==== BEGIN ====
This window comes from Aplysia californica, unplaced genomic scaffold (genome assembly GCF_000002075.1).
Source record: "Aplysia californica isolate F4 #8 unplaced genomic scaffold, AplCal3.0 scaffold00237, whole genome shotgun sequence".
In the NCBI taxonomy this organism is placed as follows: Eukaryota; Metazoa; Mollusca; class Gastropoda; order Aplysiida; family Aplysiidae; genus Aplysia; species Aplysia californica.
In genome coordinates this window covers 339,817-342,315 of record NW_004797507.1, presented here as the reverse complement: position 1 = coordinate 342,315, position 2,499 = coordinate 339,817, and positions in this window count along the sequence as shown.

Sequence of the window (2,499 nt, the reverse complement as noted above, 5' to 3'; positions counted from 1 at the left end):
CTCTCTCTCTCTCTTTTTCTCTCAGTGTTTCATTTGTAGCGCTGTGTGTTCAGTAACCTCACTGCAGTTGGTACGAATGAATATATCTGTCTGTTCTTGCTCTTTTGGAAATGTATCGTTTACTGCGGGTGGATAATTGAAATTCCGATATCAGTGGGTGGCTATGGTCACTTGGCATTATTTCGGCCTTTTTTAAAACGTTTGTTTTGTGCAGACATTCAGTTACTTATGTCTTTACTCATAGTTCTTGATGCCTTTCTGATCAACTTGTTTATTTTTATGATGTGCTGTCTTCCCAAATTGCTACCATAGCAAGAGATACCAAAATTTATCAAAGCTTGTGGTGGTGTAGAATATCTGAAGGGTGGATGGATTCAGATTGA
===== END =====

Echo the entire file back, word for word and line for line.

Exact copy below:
This window comes from Aplysia californica, unplaced genomic scaffold (genome assembly GCF_000002075.1).
Source record: "Aplysia californica isolate F4 #8 unplaced genomic scaffold, AplCal3.0 scaffold00237, whole genome shotgun sequence".
In the NCBI taxonomy this organism is placed as follows: Eukaryota; Metazoa; Mollusca; class Gastropoda; order Aplysiida; family Aplysiidae; genus Aplysia; species Aplysia californica.
In genome coordinates this window covers 339,817-342,315 of record NW_004797507.1, presented here as the reverse complement: position 1 = coordinate 342,315, position 2,499 = coordinate 339,817, and positions in this window count along the sequence as shown.

Sequence of the window (2,499 nt, the reverse complement as noted above, 5' to 3'; positions counted from 1 at the left end):
CTCTCTCTCTCTCTTTTTCTCTCAGTGTTTCATTTGTAGCGCTGTGTGTTCAGTAACCTCACTGCAGTTGGTACGAATGAATATATCTGTCTGTTCTTGCTCTTTTGGAAATGTATCGTTTACTGCGGGTGGATAATTGAAATTCCGATATCAGTGGGTGGCTATGGTCACTTGGCATTATTTCGGCCTTTTTTAAAACGTTTGTTTTGTGCAGACATTCAGTTACTTATGTCTTTACTCATAGTTCTTGATGCCTTTCTGATCAACTTGTTTATTTTTATGATGTGCTGTCTTCCCAAATTGCTACCATAGCAAGAGATACCAAAATTTATCAAAGCTTGTGGTGGTGTAGAATATCTGAAGGGTGGATGGATTCAGATTGA